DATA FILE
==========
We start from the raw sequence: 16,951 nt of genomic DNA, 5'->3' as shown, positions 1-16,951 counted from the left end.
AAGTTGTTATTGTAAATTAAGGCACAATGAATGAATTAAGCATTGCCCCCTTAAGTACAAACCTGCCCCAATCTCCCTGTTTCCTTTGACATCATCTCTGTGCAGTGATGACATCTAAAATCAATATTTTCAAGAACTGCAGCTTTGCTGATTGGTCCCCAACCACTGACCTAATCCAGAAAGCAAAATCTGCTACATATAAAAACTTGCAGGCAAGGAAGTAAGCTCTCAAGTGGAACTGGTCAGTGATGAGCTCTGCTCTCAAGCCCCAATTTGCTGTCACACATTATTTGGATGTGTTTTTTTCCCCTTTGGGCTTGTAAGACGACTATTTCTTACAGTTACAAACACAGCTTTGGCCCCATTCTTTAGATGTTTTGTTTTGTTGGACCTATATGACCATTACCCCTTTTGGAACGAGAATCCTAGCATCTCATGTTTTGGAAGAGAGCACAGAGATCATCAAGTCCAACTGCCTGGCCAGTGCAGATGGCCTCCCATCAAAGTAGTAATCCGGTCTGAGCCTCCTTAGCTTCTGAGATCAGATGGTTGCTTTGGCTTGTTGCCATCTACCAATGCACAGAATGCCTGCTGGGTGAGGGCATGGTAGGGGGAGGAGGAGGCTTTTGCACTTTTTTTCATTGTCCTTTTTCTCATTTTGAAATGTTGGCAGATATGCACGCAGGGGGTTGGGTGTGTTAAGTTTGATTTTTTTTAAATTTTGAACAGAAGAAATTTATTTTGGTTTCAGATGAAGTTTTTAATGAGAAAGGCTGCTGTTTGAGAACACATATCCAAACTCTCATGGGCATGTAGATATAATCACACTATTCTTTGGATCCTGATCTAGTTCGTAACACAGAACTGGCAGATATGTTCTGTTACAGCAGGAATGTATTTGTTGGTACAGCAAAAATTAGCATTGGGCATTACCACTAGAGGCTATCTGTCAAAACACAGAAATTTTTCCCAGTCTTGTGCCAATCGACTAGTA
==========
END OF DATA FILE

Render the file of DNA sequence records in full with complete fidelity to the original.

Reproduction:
We start from the raw sequence: 16,951 nt of genomic DNA, 5'->3' as shown, positions 1-16,951 counted from the left end.
AAGTTGTTATTGTAAATTAAGGCACAATGAATGAATTAAGCATTGCCCCCTTAAGTACAAACCTGCCCCAATCTCCCTGTTTCCTTTGACATCATCTCTGTGCAGTGATGACATCTAAAATCAATATTTTCAAGAACTGCAGCTTTGCTGATTGGTCCCCAACCACTGACCTAATCCAGAAAGCAAAATCTGCTACATATAAAAACTTGCAGGCAAGGAAGTAAGCTCTCAAGTGGAACTGGTCAGTGATGAGCTCTGCTCTCAAGCCCCAATTTGCTGTCACACATTATTTGGATGTGTTTTTTTCCCCTTTGGGCTTGTAAGACGACTATTTCTTACAGTTACAAACACAGCTTTGGCCCCATTCTTTAGATGTTTTGTTTTGTTGGACCTATATGACCATTACCCCTTTTGGAACGAGAATCCTAGCATCTCATGTTTTGGAAGAGAGCACAGAGATCATCAAGTCCAACTGCCTGGCCAGTGCAGATGGCCTCCCATCAAAGTAGTAATCCGGTCTGAGCCTCCTTAGCTTCTGAGATCAGATGGTTGCTTTGGCTTGTTGCCATCTACCAATGCACAGAATGCCTGCTGGGTGAGGGCATGGTAGGGGGAGGAGGAGGCTTTTGCACTTTTTTTCATTGTCCTTTTTCTCATTTTGAAATGTTGGCAGATATGCACGCAGGGGGTTGGGTGTGTTAAGTTTGATTTTTTTTAAATTTTGAACAGAAGAAATTTATTTTGGTTTCAGATGAAGTTTTTAATGAGAAAGGCTGCTGTTTGAGAACACATATCCAAACTCTCATGGGCATGTAGATATAATCACACTATTCTTTGGATCCTGATCTAGTTCGTAACACAGAACTGGCAGATATGTTCTGTTACAGCAGGAATGTATTTGTTGGTACAGCAAAAATTAGCATTGGGCATTACCACTAGAGGCTATCTGTCAAAACACAGAAATTTTTCCCAGTCTTGTGCCAATCGACTAGTA